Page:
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I am Nursing

Celebrating Nursing

A professional rugby player, a former ballet dancer and a volunteer who works with the homeless – all are also MedStar Washington Hospital Center nurses.  Learn more about their unique stories, what inspires them and why they are committed to helping others heal in our I am Nursing series.

Patrick Mirabella, MSN, RN, NE-BC: A Nurse Who Lives for the Unexpected

Patrick Mirabella never thought about nursing as a career during high school in Seattle.  A football player with an interest in science and math, Mirabella was focused on becoming a pilot. During his freshman year in college at an aeronautical school, however, it became clear that becoming a pilot wasn’t on his horizon.

“It just wasn’t what I wanted to do,” he explains. “So I started looking for careers that involved science and math, that would have me dealing with people and on my feet, and where I could come to work not knowing what to expect every day.”

He transferred to a nursing program and found it matched his goals.  He also missed the team sports atmosphere of football, so when an ultimate Frisbee teammate suggested he join the rugby team, Mirabella joined – even though he didn’t really know the sport. Mirabella hasn’t looked back. He completed his nursing degree, and has played rugby ever since.

He discovered MedStar Washington Hospital Center through the eye surgeon he worked with, and came to the Hospital Center to work in the outpatient Family Health Center. While there, he completed a master’s in Nursing Administration. Today he’s the nursing director for ambulatory surgical services, running the clinical operations in 16 outpatient clinics – some of them at the Hospital Center, and others in Washington, D.C. and Maryland. With health care’s increasing emphasis on preventive care, Mirabella says, outpatient services are growing so quickly that it fits perfectly with his interest in improvement and innovation.

“It’s continuous process improvement,” he says. “Nothing is static. You implement one new system and then another one needs attention. I am doing what I always wanted to do.”

Hillary Elliott, RN, BSN, CNOR, RNFA: Offering a Passion for the Arts that Translates to Nursing 

Hillary Elliott heard that Edward Woo, MD, Paul Corso, MD and the talented team of surgeons they had assembled for MedStar Heart & Vascular Institute at MedStar Washington Hospital Center were looking for a nurse manager. She recalls thinking that it would be worth moving to work with these world-renowned cardiac and vascular surgeons.

“The vascular and cardiac world is a very small community,” she says.” These surgeons are some of the most respected professionals in the country.”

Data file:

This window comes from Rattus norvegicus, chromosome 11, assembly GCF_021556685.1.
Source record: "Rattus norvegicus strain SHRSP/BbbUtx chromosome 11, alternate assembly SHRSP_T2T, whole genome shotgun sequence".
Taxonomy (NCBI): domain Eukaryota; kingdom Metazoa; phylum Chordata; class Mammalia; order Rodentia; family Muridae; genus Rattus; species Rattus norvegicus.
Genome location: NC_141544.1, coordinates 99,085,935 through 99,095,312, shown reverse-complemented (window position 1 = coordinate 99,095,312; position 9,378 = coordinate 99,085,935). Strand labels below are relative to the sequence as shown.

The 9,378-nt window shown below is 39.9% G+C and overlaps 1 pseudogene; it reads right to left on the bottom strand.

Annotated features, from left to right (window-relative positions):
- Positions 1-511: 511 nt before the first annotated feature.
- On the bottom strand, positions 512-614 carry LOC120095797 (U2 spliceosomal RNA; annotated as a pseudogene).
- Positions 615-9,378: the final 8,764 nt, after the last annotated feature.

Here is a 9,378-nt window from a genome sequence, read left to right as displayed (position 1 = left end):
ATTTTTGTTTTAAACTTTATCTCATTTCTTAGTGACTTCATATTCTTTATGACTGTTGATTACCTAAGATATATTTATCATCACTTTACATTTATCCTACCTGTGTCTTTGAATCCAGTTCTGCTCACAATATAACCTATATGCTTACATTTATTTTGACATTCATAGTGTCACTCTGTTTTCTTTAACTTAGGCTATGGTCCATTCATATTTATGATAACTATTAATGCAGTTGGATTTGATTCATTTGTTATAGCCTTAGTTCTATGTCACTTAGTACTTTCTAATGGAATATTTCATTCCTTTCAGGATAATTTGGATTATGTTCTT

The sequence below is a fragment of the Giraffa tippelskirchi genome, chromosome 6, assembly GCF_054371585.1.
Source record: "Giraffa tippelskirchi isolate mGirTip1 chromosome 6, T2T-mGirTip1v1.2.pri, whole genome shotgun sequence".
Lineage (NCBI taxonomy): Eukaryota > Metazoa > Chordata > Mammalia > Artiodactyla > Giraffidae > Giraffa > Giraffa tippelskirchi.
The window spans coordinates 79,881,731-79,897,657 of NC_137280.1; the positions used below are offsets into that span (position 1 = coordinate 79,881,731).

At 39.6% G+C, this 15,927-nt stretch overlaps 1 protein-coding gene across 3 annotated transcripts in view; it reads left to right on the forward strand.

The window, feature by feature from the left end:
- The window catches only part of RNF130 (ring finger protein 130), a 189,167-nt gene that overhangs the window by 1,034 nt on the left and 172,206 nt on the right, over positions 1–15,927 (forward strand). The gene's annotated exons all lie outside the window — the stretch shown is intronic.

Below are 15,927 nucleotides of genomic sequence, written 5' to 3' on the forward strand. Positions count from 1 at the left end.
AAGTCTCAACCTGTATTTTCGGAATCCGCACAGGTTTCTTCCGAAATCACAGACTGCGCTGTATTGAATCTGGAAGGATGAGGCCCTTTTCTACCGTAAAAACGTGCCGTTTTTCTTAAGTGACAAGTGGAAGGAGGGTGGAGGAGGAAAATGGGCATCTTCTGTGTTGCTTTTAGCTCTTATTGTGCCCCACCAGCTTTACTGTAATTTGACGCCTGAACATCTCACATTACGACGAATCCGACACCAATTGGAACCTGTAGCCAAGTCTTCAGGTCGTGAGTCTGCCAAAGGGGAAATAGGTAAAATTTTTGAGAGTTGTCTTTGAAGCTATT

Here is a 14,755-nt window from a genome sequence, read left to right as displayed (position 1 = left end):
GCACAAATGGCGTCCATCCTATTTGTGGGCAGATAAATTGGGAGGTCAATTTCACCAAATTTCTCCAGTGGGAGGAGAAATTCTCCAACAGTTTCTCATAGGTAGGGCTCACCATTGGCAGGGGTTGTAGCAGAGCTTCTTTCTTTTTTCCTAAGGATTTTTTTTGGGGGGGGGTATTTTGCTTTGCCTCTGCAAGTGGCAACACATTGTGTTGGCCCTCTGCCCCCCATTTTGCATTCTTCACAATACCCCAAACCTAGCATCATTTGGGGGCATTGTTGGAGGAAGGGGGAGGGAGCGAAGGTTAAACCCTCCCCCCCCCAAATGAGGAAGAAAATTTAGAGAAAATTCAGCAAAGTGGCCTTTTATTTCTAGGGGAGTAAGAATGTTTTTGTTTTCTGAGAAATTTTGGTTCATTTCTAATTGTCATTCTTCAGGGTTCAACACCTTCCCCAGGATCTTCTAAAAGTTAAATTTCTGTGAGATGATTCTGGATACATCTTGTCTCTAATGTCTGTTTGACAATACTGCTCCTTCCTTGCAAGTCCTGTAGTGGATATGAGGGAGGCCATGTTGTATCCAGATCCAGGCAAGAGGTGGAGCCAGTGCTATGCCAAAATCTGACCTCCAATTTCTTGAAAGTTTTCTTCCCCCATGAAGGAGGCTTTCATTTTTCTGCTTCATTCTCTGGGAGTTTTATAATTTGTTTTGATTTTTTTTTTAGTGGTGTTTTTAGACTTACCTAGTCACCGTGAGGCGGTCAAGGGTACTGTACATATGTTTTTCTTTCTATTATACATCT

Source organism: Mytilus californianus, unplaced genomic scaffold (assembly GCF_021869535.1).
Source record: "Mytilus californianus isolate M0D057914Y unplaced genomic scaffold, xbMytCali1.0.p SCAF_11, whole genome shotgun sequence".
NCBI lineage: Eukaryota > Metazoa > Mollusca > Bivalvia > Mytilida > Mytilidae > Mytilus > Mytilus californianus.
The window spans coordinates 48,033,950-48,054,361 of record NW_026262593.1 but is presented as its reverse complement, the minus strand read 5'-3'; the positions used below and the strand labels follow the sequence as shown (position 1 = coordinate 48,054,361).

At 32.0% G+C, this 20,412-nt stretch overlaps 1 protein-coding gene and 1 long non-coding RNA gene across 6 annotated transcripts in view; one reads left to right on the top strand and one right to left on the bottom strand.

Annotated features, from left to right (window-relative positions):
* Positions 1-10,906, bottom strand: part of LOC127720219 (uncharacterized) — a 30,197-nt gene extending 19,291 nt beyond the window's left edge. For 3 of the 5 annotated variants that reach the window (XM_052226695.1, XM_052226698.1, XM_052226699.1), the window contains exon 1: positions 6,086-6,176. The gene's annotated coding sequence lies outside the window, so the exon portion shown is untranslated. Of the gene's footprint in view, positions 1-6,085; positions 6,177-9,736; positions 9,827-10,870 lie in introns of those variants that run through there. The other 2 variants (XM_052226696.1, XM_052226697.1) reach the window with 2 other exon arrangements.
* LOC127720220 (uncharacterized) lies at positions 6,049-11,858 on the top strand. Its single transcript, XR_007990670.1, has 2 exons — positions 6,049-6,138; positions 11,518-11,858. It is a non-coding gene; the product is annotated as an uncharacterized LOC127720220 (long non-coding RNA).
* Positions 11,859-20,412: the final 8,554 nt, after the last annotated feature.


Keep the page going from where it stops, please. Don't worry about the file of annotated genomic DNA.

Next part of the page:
So when a recruiter contacted her about working at the Hospital Center, she was on board. That was more than a year ago.

Today, the Texas native runs the cardiac, vascular, thoracic and endocrine surgery programs in the Hospital Center operating room. In addition to working with staff scheduling and overseeing the progress on more than 65 procedures a day, she manages supplies and instruments for theses intricate surgeries. “l’ll even scrub in to help out if needed,” she notes. “It’s never boring.”

Although her mother was a nurse practitioner, “As a teenager, you never want to do what your parents do,” Elliott laughs. So she threw herself into dance, and in her teen years was dancing with the Joffrey Ballet and other companies. “After a number of years, l realized it was only going to take me so far. Eventually, eventually my body would give out.” That’s when she moved into nursing.

Elliott believes nursing requires the same passion as dance. “Nursing is an art. It takes years and years to master your art form. In both nursing and dance, you stretch your abilities beyond what you think you can do. It takes that same dedication.”

The payoff: “You’re giving back to the community. There’s nothing like it.”

 

Learn more about some of our talented nurses at MedStar Washington Hospital center below. 

I-Am-Nursing-Metro-Poster_Final_Set-4

I-Am-Nursing-Metro-Poster_Final_Set-2

I-Am-Nursing-Metro-Poster_Final_Set-1

Have any questions?

We are here to help! If you have any questions about nursing at MedStar Washington Hospital Center visit our nursing career page here or contact Human Resources at 202-877-7441.

Subscribe to Blog

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I am Nursing

Celebrating Nursing

Each of our nursing associates at MedStar Washington Hospital Center has a unique story about what drew them to nursing and what keeps them calling the Hospital Center home. In our I am Nursing series, we meet these amazing people, learn more about who they are and what inspires them, and celebrate their commitment to helping others heal. 

Clory Morrison-Rosales, RN, likes helping people and being a nurse.

“I got both from my aunt,” she says.  A nurse in the 1940’s and 1950’s at St. Elizabeth’s Hospital in D.C., her aunt purchased several houses around the hospital and would provide housing for people who were recovering from nervous breakdowns, says Morrison-Rosales. “They would then get jobs, and begin the process of starting their lives again.”

Morrison-Rosales received her nursing degree from the University of D.C., then worked at George Washington University Hospital and at Washington Hospital Center before moving on to manage evening supervisors and staff  for MedStar’s Visiting Nurse Association.  She then worked at D.C. General Hospital. When D.C. General  closed in 2001, Morrison-Rosales returned to the Hospital Center, where she has worked in the intermediate nursery ever since. “All my friends were here, so it just made sense,” she says. She cares for infants that do not need the NICU but still are not quite ready to leave the hospital . “I like it because you’re helping  these babies mature enough to go home. “

She earned a certification as a breast feeding counselor, and loves working with new mothers on caring for their babies. In fact, it is watching mothers care for babies that inspired her to begin providing temporary living space for homeless moms or veterans in a house she owns. “I did it from my heart, so they could have peace of mind. At one point this homeless person was a newborn, and his or her mother didn’t want them to have this kind of life. Anything we can do to help people lead productive lives is a good thing.”

 Mark Marino, MSN, BSN, is a humanitarian at heart and a great motivator.